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Buckner v. Foster

United States District Court, W.D. Wisconsin

September 25, 2019

GREGORY BUCKNER, Petitioner,
v.
BRIAN FOSTER, Respondent.

          OPINION AND ORDER

          James D. Peterson District Judge.

         Gregory Buckner, appearing pro se, has filed a petition for a writ of habeas corpus under 28 U.S.C. § 2254. He challenges a revocation of his extended supervision by the Wisconsin Department of Corrections on October 3, 2018. Buckner contends that the revocation was unconstitutional because his term of extended supervision had expired at the time of revocation. The petition is before the court for preliminary review under Rule 4 of the Rules Governing Section 2254 Cases. Under Rule 4, I must dismiss the petition “if it plainly appears from the petition and any attached exhibits that the petitioner is not entitled to relief.” As explained below, I will dismiss Buckner’s petition because he failed to exhaust his state court remedies and the time to do so has now expired.

         ANALYSIS

         A state prisoner seeking habeas relief from a federal court must first “exhaust[ ] the remedies available in the courts of the State.” 28 U.S.C. § 2254(b)(1)(A). This means that a state prisoner must present his claims through a complete round of state-court review. 28 U.S.C. § 2254(b)(1)(A); O’Sullivan v, Boerckel, 526 U.S. 838, 848 (1999); Lemons v. O’Sullivan, 54 F.3d 357, 360 (7th Cir. 1995). In Wisconsin, supervision decisions by the Department of Corrections may be challenged and reviewed through the Department’s administrative procedures, and then by a state trial court by means of a writ of certiorari filed within 45 days of the Department’s decision. Bartus v. Wisconsin Dep’t of Health & Soc. Servs., Div. of Corr., 176 Wis.2d 1063, 1078, 501 N.W.2d 419, 426 (1993); Wis.Stat. §§ 301.048(3)(d) and 893.735. If the writ of certiorari is unsuccessful, the petitioner must appeal the circuit court’s decision to the Wisconsin Court of Appeals and Wisconsin Supreme Court. Sanders v. Paquin, 09-cv-472-bbc, 2009 WL 2450362, at *4 (W.D. Wis. Aug. 7, 2009) (describing state-court review procedures for challenging probation revocation).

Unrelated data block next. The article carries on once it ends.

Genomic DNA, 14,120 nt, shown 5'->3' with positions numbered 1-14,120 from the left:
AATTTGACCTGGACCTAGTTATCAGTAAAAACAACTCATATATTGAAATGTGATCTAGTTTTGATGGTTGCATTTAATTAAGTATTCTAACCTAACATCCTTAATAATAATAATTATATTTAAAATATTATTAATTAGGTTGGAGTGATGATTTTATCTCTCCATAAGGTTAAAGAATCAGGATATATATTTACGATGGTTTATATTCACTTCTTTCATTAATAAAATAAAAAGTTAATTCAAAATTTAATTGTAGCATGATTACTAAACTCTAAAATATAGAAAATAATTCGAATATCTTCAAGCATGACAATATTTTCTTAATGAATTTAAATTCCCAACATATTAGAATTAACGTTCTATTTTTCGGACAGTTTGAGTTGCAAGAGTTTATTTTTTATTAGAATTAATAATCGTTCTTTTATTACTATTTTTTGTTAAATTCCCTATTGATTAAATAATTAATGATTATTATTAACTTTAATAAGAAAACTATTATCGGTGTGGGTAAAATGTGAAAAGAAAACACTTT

Buckner states in his petition that he tried to appeal the revocation decision, but he did not know how to do it. He also states that he did not seek review of the October 2018 revocation decision by any Wisconsin state court. My review of Wisconsin’s online court records confirms that Buckner did not file a writ of certiorari or any appeals to the Wisconsin Court of Appeals or Wisconsin Supreme Court. Therefore, I assume that Buckner’s statement that he tried to appeal means that he filed an unsuccessful administrative appeal of the revocation decision. But because Buckner never sought review in the state courts, he has not exhausted his state-court remedies.

         Buckner’s 45-day deadline for filing a writ of certiorari challenging the revocation decision expired several months ago. Because Buckner missed the 45-day deadline, it is now too late for him to exhaust his state-court remedies. This means that his claims are procedurally barred under state law. The doctrine of “procedural default” prohibits federal courts from reviewing habeas claims if the petitioner’s claims are procedurally barred under state law. See Perruquet v. Briley, 390 F.3d 505, 514 (7th Cir. 2004) (petitioner procedural defaults on claim if “the claim was not presented to the state courts and it is clear that those courts would now hold that the claim procedurally barred”). Because Buckner’s claims are procedurally barred, this court cannot review his federal habeas claims.